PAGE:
Neanderthal Genome News

The science or study of primitive societies and the nature of man.

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Postby Beagle » Fri Mar 20, 2009 5:48 pm

I don't think there is an intelligence gene, but if there is I believe all humans have it.

The Inuit are just Asians I think, not a physically distinct group.

Nice Scandinavians Min.
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Postby Minimalist » Fri Mar 20, 2009 5:49 pm

I'll drink to that.
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Postby Digit » Fri Mar 20, 2009 5:58 pm

The Inuit are just Asians

Precisely! Now what other species shows the variation in form that we do?
By insisting that we are all HSS, which may be true of course, we have established such a great genetic variation as a base line that we now have not only to kill off HSN as a separate species but may well in the future have to do the same with Flores and Erectus.
The future looks interesting IMO.

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Postby Beagle » Fri Mar 20, 2009 6:12 pm

The future looks interesting IMO.


Indeed. We have a bit of a wait on the rest of the Neanderthal Genome to be released. I have no idea why they've chosen to do that, but they have been pretty secretive lately. Late in 2007 they announced that the samples in all 3 labs were contaminated. They were asked by people, including John Hawks, to look again and be sure.

Then, almost a year later, and under the radar, they said the samples were not contaminated. (smile) Then recently, they've released 60% of the study. It comes close to saying that Neanderthal is an ancient European, but not quite.

All we can do is wait.
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Postby dannan14 » Fri Mar 20, 2009 8:19 pm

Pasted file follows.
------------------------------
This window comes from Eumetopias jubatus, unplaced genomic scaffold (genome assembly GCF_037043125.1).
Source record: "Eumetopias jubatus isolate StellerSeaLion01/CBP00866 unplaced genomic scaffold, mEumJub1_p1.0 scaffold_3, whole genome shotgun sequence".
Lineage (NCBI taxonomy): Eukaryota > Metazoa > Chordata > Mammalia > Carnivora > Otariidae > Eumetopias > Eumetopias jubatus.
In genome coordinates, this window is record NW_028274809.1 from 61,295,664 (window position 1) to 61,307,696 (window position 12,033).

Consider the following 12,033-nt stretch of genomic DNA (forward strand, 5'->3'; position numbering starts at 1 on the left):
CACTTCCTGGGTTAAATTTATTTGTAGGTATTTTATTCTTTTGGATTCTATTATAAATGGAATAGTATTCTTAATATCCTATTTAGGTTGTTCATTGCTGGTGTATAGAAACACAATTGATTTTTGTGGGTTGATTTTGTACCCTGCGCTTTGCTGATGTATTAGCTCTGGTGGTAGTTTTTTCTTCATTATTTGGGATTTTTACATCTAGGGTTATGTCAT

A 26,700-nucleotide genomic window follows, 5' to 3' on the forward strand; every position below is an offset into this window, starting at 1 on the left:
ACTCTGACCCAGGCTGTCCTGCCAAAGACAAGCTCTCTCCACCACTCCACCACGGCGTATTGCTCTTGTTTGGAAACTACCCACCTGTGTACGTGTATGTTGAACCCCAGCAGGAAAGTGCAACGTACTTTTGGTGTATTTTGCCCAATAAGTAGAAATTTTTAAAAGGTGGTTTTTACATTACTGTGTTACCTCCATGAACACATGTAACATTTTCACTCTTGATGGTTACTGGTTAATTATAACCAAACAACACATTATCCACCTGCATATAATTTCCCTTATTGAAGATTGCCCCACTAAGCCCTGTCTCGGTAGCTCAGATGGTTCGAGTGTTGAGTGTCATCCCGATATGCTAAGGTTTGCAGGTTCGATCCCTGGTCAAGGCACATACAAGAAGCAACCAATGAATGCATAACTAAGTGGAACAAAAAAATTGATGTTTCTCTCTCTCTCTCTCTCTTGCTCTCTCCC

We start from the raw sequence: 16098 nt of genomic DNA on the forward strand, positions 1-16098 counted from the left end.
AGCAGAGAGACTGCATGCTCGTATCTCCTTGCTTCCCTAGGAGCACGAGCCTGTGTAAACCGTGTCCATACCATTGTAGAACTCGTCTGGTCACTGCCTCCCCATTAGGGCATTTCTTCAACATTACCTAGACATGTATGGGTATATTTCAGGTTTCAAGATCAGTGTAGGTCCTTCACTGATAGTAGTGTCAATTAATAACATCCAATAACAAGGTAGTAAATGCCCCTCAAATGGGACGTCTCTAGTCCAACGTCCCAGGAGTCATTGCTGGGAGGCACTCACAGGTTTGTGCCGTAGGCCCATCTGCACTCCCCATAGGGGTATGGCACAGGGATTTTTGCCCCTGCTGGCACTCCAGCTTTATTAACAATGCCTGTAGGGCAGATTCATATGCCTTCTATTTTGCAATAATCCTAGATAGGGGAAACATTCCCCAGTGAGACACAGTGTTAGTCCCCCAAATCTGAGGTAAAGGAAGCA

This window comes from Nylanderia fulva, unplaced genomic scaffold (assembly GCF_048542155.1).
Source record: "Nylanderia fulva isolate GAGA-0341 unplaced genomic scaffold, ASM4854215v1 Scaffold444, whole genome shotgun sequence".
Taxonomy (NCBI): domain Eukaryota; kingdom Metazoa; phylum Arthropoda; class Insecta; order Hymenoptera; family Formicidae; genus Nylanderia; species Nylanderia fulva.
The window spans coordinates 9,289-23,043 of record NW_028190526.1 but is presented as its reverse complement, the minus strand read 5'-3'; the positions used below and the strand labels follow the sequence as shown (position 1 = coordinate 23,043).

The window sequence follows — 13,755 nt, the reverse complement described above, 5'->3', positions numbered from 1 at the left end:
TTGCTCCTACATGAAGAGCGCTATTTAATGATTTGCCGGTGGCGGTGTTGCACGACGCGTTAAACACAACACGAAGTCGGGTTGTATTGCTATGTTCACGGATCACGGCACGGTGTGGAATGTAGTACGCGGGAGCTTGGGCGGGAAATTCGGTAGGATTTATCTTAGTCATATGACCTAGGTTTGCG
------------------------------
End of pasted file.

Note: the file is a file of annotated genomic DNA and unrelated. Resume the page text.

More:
Beagle wrote:Sorry - supper called. There is a very small per cent difference between any two human beings, unless they are identical twins. It's slightly larger between people of different races. The last I heard about Neanderthal was that we are 99.5 % identical, which is really close. And that actually falls within the modern range. I may have to double check that, or perhaps Cogs has it handy.

The differences were in his skeletal morphology (cold-adapted).


A .5% difference would be roughly 150 genes. Any two random humans living today supposedly, on average, have a difference of 30 genes. i'd say 150 is still pretty damn close.
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Postby Minimalist » Fri Mar 20, 2009 8:35 pm

Organisms with different numbers of chromosomes can't interbreed, right? (Bio was a long time ago.)
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Postby dannan14 » Fri Mar 20, 2009 8:58 pm

Minimalist wrote:Organisms with different numbers of chromosomes can't interbreed, right? (Bio was a long time ago.)


According to Wikipedia, donkeys have 62 chromosomes, horses 64, and mules 63, but maybe that is a bad example since mules are sterile.
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Postby Digit » Sat Mar 21, 2009 3:01 am

mules are sterile.

Mules are not sterile! They have a very low reproductive rate, about one off spring every six years.
Agreed Min, but Wolves will breed with Coyotes for example, so are we mistaken in classing them as separate species. Either our classification is wrong or the definition of a species is wrong.
The NA Bison will cross with domestic cattle, so same question.

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Postby Minimalist » Sat Mar 21, 2009 8:42 am

Wolves and coyotes are all dogs, though.